Jerusalem Men Arrested As Separate Probe of Underground Continues
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Jerusalem Men Arrested As Separate Probe of Underground Continues

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Israeli police this week arrested two residents of the Jewish Quarter of Jerusalem’s Old City on suspicion of stealing weapons and other equipment from the army.

The men arrested Thursday, brothers Hananel and Gabi She’ar Yashuv, 21 and 18, are both members of the Israel Defense Force’s elite Golani Brigade.

Senior police officers said that the brothers are not connected with the violent right-wing Jewish underground suspected of planning violent attacks against Arabs.

Earlier this month, the General Security Services arrested at least nine members of the underground, most of whom are from the West Bank settlement of Kiryat Arba.

This week, security authorities arrested another suspected member of the underground, Rabbi Meir Koren, 28, a teacher living in Kiryat Arba.

Meanwhile, Lt. Ya’acov Pinto was released from custody Wednesday after being held for 10 days in jail.

He had been suspected of turning over explosives to Lt. Oren Edri, the first person detained in the right-wing conspiracy case.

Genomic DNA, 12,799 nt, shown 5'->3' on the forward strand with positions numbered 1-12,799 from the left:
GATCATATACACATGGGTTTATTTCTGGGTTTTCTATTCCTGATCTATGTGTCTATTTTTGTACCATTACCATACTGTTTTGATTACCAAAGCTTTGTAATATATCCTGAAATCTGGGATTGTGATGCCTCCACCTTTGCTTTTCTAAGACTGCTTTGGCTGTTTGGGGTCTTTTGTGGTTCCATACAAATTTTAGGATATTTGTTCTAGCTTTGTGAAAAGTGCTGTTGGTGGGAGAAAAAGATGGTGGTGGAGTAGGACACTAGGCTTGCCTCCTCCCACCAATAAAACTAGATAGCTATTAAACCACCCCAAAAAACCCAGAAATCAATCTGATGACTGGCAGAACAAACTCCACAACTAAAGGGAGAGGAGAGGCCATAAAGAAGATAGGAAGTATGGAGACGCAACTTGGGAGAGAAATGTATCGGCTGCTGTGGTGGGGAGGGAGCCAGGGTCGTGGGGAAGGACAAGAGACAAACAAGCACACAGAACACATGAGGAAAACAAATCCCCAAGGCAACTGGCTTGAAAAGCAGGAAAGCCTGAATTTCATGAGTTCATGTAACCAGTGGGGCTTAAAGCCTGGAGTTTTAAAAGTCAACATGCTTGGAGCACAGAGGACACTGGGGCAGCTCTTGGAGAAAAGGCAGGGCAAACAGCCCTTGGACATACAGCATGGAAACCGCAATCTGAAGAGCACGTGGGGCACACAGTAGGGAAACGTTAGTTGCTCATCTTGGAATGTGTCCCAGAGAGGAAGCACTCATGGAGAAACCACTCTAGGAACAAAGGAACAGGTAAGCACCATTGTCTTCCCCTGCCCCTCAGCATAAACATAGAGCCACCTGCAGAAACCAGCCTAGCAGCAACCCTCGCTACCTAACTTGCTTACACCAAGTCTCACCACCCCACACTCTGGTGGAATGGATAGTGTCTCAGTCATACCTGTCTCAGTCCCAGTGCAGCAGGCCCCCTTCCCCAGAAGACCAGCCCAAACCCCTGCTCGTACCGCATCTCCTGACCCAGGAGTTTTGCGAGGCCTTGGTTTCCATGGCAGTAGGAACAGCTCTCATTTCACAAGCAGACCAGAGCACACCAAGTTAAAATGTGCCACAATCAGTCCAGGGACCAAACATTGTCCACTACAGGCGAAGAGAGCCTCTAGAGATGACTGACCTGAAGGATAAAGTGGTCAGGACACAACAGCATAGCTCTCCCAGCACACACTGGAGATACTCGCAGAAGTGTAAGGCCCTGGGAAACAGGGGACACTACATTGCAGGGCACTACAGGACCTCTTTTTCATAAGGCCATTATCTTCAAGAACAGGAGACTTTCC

Also on Wednesday, brothers Eitan and Yehoyada Kahalani, who also were suspected of participation in the underground terrorist organization, were ordered detained for an additional eight days by the Haifa Magistrate’s Court.

Elsewhere in the West Bank, some 20 demonstrators were detained and four wounded when Jewish settlers attempted to storm the Tomb of the Patriarchs in Hebron, which has remained closed since the Feb. 25 Hebron massacre.

The clash between the demonstrators and Israeli security forces began when thousands of Jews from Hebron and neighboring Kiryat Arba marched on the cave to hold a prayer meeting and demonstration inside the cave in defiance of army orders.

The disturbance was not quelled until nightfall, when police herded the demonstrators onto buses.

The Tomb of the Patriarchs has undergone a series of recent renovations designed to increase security at the site, which is holy to Jews and Muslims alike.

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